Last Updated on by Dr. Ronaye Calvert-Conley
Did you know that substance abuse takes a lot of out of the country’s economy?
About $740 billion gets lost due to crime, health care, and lost productivity. It could cripple you too, even if you’re not the one suffering from addiction.
Knowing someone with an addiction can lead to detrimental relationships among friends and family.
Fortunately, there are always symptoms of substance dependence, allowing you to know whether someone you know uses drugs to get by. This is a sign you need to learn how to help an addict recover.
Not sure how or where to start? If you don’t know how to support them, you can use these tips:
1. Tell Them You Love Them
The reason why most addicts depend on substances is the fact that they’re insecure. Pushing these people away won’t help, even if you’re doing it to show tough love. There are a lot of things you can tell your loved one to give them the drive and confidence to move forward.
Sometimes, all you need to tell them is how much you love them. That your feelings don’t change despite your lack of understanding of their choices. Tell them you won’t give up on them and that you’ll support them no matter how difficult things get.
Remember, sometimes the only option left is to walk away and save your own person. Despite this, let them know your loving feelings. Make them feel you’re there if they ever decide to seek help.
2. Help Identify their Issue
The first step to give help is to make your loved one understand whether their problem is mild, moderate, or severe. This is the hardest step to do since it depends on how you broach the subject. You need to be careful since a negative approach will make them defensive.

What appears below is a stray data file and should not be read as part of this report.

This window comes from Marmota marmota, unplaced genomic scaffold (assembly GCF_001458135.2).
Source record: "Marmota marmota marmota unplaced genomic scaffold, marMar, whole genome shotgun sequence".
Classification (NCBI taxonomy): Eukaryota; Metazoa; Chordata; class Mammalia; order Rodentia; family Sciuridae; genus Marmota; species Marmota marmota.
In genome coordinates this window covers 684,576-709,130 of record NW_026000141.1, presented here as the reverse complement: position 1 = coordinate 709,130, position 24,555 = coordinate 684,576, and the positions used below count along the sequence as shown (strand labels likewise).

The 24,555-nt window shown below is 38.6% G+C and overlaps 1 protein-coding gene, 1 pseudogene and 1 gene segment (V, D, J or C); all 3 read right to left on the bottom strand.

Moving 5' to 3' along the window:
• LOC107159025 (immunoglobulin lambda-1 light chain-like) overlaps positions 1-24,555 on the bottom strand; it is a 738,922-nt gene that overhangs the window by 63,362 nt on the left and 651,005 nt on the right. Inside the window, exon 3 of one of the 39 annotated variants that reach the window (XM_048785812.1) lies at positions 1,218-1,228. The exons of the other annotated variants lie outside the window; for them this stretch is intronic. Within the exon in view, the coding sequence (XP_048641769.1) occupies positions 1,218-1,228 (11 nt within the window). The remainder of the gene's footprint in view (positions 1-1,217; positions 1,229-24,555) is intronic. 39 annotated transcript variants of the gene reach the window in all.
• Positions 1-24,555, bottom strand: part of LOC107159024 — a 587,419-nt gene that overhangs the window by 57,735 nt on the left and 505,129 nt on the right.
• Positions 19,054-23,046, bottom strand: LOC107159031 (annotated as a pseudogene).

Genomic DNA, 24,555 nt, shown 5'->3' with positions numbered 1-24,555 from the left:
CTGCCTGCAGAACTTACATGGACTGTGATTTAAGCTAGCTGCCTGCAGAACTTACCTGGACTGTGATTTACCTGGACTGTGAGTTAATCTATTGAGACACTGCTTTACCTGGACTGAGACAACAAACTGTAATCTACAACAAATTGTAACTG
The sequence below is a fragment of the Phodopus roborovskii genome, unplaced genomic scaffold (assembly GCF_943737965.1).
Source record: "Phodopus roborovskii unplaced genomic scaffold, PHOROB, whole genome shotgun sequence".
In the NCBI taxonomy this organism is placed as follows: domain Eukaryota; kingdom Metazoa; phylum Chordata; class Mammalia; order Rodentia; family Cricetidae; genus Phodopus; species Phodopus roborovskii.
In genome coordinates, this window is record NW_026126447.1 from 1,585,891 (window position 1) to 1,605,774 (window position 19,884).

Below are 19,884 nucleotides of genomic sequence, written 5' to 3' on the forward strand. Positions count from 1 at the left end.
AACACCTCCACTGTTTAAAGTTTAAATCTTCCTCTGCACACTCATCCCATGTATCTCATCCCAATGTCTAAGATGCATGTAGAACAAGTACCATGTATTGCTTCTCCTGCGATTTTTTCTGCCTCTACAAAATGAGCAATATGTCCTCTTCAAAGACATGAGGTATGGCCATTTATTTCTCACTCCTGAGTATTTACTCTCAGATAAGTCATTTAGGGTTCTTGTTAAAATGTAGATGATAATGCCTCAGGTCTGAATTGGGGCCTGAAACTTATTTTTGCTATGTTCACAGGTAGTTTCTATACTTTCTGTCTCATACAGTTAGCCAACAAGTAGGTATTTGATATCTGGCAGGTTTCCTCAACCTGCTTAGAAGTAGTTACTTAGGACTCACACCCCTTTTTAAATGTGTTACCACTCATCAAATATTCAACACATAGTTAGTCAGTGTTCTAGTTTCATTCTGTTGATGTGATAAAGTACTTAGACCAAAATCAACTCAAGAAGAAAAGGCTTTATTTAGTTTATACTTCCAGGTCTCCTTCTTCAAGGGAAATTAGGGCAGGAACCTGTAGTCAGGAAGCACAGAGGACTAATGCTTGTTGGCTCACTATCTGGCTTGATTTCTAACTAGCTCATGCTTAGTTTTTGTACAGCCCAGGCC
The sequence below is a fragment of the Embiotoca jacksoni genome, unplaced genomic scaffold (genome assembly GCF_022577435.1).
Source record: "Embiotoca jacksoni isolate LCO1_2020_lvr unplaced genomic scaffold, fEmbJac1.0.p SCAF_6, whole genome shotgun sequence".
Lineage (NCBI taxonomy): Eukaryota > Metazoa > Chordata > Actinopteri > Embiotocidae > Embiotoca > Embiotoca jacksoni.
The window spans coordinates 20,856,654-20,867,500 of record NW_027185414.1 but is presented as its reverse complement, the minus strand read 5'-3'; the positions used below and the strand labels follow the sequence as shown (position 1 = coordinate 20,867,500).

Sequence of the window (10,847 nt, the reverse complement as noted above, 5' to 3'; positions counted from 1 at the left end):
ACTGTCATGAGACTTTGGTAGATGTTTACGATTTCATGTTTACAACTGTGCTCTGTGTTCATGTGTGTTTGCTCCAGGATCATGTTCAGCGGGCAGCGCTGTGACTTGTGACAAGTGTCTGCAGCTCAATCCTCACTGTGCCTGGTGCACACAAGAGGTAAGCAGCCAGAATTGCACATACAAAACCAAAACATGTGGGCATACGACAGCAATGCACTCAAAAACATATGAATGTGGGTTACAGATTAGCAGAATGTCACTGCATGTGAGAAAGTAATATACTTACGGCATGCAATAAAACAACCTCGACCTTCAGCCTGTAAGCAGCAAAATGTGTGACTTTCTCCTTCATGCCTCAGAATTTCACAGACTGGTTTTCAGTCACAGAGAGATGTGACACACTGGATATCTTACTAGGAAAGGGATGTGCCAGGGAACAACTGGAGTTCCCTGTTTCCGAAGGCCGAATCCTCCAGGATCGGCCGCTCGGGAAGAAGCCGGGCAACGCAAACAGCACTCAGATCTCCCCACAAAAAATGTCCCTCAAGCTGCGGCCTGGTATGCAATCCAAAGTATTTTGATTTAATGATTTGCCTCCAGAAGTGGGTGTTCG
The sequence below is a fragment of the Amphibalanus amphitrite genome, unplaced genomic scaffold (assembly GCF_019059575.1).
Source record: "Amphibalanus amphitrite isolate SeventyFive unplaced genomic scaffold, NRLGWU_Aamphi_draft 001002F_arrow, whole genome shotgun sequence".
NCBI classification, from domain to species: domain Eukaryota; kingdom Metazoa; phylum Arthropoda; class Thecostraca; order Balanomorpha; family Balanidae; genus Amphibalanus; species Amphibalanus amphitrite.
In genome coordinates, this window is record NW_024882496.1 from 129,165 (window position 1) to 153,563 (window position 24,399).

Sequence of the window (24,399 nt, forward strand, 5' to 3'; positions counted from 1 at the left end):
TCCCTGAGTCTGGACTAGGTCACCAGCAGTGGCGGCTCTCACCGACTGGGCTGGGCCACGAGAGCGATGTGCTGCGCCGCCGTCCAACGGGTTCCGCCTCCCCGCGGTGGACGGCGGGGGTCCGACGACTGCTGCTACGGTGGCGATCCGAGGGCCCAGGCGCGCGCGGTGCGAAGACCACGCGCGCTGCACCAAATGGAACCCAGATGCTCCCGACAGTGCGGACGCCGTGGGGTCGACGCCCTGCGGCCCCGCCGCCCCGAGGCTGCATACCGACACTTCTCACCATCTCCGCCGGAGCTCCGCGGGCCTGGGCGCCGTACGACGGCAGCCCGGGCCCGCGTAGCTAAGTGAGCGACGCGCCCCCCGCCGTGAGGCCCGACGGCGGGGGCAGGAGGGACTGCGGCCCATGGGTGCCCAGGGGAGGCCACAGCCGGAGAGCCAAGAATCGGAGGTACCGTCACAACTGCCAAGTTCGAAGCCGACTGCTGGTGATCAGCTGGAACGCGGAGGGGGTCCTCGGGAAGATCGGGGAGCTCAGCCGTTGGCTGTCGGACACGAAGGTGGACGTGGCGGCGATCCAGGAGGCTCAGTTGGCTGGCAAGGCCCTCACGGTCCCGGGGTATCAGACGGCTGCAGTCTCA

You can try telling them how they were before they start getting into substance abuse. Don’t ever mention how negative they are at the present. Make them remember the times where both of you had great experiences together.
If you really need to talk about something negative, make sure to stay focused on it. Bring up the actual events but never tell them their current negative traits. Don’t tell them they’re undependable or evil in any shape and form.
The way you open the conversation sets the mood. If you follow this tip, you can have a focused and civil argument. This will prevent them from drowning from too much criticism.
3. Educate Yourself
Before you even approach them, you need to have the right information. If you don’t know how to help a drug addict, get informed and understand. Do your research and see how their addiction affects you and other people in their life.
Always remember that knowledge is power. Educating yourself can help you understand yourself and addicted loved one. There are a lot of ways for you to get informed, especially when you’re connected to the World Wide Web.
The Substance Abuse Mental Health Services Administration (SAMHSA) is one of the best authorities for this subject. They have a lot of materials that can help educate and inform you about substance abuse and drug addiction. Otherwise, you might want to visit the public library for support and treatment resources.